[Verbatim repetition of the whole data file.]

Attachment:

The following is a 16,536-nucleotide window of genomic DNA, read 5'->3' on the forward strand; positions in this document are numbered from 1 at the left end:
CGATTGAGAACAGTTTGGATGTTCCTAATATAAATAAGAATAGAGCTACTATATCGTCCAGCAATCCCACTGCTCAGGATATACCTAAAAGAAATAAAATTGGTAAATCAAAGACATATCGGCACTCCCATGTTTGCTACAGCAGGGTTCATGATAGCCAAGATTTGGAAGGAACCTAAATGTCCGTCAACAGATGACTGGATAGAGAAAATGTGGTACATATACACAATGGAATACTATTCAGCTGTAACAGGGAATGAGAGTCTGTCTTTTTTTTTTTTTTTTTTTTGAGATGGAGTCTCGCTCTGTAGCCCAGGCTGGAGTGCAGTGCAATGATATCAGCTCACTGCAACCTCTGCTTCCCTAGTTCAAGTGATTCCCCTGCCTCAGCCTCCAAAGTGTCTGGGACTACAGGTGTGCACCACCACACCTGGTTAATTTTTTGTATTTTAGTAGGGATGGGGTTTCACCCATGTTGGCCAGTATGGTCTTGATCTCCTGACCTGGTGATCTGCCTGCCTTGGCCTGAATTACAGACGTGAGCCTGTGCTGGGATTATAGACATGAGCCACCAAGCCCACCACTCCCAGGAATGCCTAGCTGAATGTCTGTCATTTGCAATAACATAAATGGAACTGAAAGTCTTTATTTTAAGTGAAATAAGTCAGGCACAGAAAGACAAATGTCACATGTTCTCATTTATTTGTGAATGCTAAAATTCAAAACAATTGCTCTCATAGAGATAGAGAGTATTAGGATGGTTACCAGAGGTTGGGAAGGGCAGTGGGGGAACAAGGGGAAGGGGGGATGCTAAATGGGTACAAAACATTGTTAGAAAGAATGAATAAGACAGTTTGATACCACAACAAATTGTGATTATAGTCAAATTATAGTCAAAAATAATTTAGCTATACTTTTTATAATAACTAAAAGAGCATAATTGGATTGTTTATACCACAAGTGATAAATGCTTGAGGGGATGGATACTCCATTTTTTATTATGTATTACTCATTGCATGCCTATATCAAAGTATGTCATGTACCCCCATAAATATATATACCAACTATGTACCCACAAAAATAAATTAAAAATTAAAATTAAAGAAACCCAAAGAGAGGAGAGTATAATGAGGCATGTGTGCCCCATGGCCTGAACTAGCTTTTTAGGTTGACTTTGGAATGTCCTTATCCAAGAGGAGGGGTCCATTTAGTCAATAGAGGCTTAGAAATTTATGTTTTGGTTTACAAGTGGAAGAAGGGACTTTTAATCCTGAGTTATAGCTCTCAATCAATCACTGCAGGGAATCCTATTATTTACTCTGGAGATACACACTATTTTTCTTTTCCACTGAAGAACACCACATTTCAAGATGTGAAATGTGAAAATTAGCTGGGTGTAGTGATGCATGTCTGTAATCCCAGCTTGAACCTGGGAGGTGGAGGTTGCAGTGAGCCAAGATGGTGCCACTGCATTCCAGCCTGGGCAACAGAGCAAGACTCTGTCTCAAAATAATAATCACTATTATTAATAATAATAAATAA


The following is a 16,536-nucleotide window of genomic DNA, read 5'->3' on the forward strand; positions in this document are numbered from 1 at the left end:
CGATTGAGAACAGTTTGGATGTTCCTAATATAAATAAGAATAGAGCTACTATATCGTCCAGCAATCCCACTGCTCAGGATATACCTAAAAGAAATAAAATTGGTAAATCAAAGACATATCGGCACTCCCATGTTTGCTACAGCAGGGTTCATGATAGCCAAGATTTGGAAGGAACCTAAATGTCCGTCAACAGATGACTGGATAGAGAAAATGTGGTACATATACACAATGGAATACTATTCAGCTGTAACAGGGAATGAGAGTCTGTCTTTTTTTTTTTTTTTTTTTTGAGATGGAGTCTCGCTCTGTAGCCCAGGCTGGAGTGCAGTGCAATGATATCAGCTCACTGCAACCTCTGCTTCCCTAGTTCAAGTGATTCCCCTGCCTCAGCCTCCAAAGTGTCTGGGACTACAGGTGTGCACCACCACACCTGGTTAATTTTTTGTATTTTAGTAGGGATGGGGTTTCACCCATGTTGGCCAGTATGGTCTTGATCTCCTGACCTGGTGATCTGCCTGCCTTGGCCTGAATTACAGACGTGAGCCTGTGCTGGGATTATAGACATGAGCCACCAAGCCCACCACTCCCAGGAATGCCTAGCTGAATGTCTGTCATTTGCAATAACATAAATGGAACTGAAAGTCTTTATTTTAAGTGAAATAAGTCAGGCACAGAAAGACAAATGTCACATGTTCTCATTTATTTGTGAATGCTAAAATTCAAAACAATTGCTCTCATAGAGATAGAGAGTATTAGGATGGTTACCAGAGGTTGGGAAGGGCAGTGGGGGAACAAGGGGAAGGGGGGATGCTAAATGGGTACAAAACATTGTTAGAAAGAATGAATAAGACAGTTTGATACCACAACAAATTGTGATTATAGTCAAATTATAGTCAAAAATAATTTAGCTATACTTTTTATAATAACTAAAAGAGCATAATTGGATTGTTTATACCACAAGTGATAAATGCTTGAGGGGATGGATACTCCATTTTTTATTATGTATTACTCATTGCATGCCTATATCAAAGTATGTCATGTACCCCCATAAATATATATACCAACTATGTACCCACAAAAATAAATTAAAAATTAAAATTAAAGAAACCCAAAGAGAGGAGAGTATAATGAGGCATGTGTGCCCCATGGCCTGAACTAGCTTTTTAGGTTGACTTTGGAATGTCCTTATCCAAGAGGAGGGGTCCATTTAGTCAATAGAGGCTTAGAAATTTATGTTTTGGTTTACAAGTGGAAGAAGGGACTTTTAATCCTGAGTTATAGCTCTCAATCAATCACTGCAGGGAATCCTATTATTTACTCTGGAGATACACACTATTTTTCTTTTCCACTGAAGAACACCACATTTCAAGATGTGAAATGTGAAAATTAGCTGGGTGTAGTGATGCATGTCTGTAATCCCAGCTTGAACCTGGGAGGTGGAGGTTGCAGTGAGCCAAGATGGTGCCACTGCATTCCAGCCTGGGCAACAGAGCAAGACTCTGTCTCAAAATAATAATCACTATTATTAATAATAATAAATAA